Cannabis connoisseurs know all about tetrahydrocannabinol (THC), cannabidiol (CBD), and the hundreds of other cannabinoids found in the cannabis plant. They're also fully aware of the importance of terpene compounds that give each cannabis cultivar its unique aroma. Terpene knowledge is slowly becoming more mainstream with consumers looking for specific terpene combinations for personalized effects.
With hundreds of terpenes available in the cannabis plant, more brands and dispensaries are choosing to perform terpene testing to show the percentage of terpenes in each cannabis product. Preliminary research and mounting anecdotal evidence suggest that terpenes may have medical applications and other significant effects on users.
Terpenes Protect and Attract
Terpenes, found in a variety of plants, do more than just contribute to the plant's smell. One 2012 study conducted by the Kinki University in Japan discovered that when a plant becomes infected by pests it will produce specific terpenes to warn other plants of impending danger. The communication prepares a nearby plant's defense mechanism, although researchers aren't sure exactly how this happens.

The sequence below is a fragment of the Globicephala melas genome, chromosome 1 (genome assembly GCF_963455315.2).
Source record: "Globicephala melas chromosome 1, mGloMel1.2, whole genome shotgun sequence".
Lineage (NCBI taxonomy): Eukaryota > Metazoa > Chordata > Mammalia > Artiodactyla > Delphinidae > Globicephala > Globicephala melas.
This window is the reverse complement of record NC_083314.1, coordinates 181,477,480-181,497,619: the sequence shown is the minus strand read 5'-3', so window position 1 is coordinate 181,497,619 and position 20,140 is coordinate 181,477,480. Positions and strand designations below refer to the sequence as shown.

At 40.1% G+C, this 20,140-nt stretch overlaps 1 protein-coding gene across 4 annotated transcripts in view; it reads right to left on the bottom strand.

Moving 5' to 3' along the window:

Terpenes have also been known to attract pollinating insects or predators that feed on the pests that eat the plant. Researchers also hypothesize that the diversity of terpenes work together to provide benefits that a single terpene can't. There's still much to be learned about terpenes, but customers are learning that they do, in fact, matter.
Terpene Levels Differ By Strains
A cannabis cultivar's chemical profile depends on more than just its name. Trichome and terpene content are influenced by growing methods, environmental conditions, seed quality, and so much more. Many cannabis testing labs and companies showcase their terpene results online, providing customers with an idea of what they might find in their favorite strains.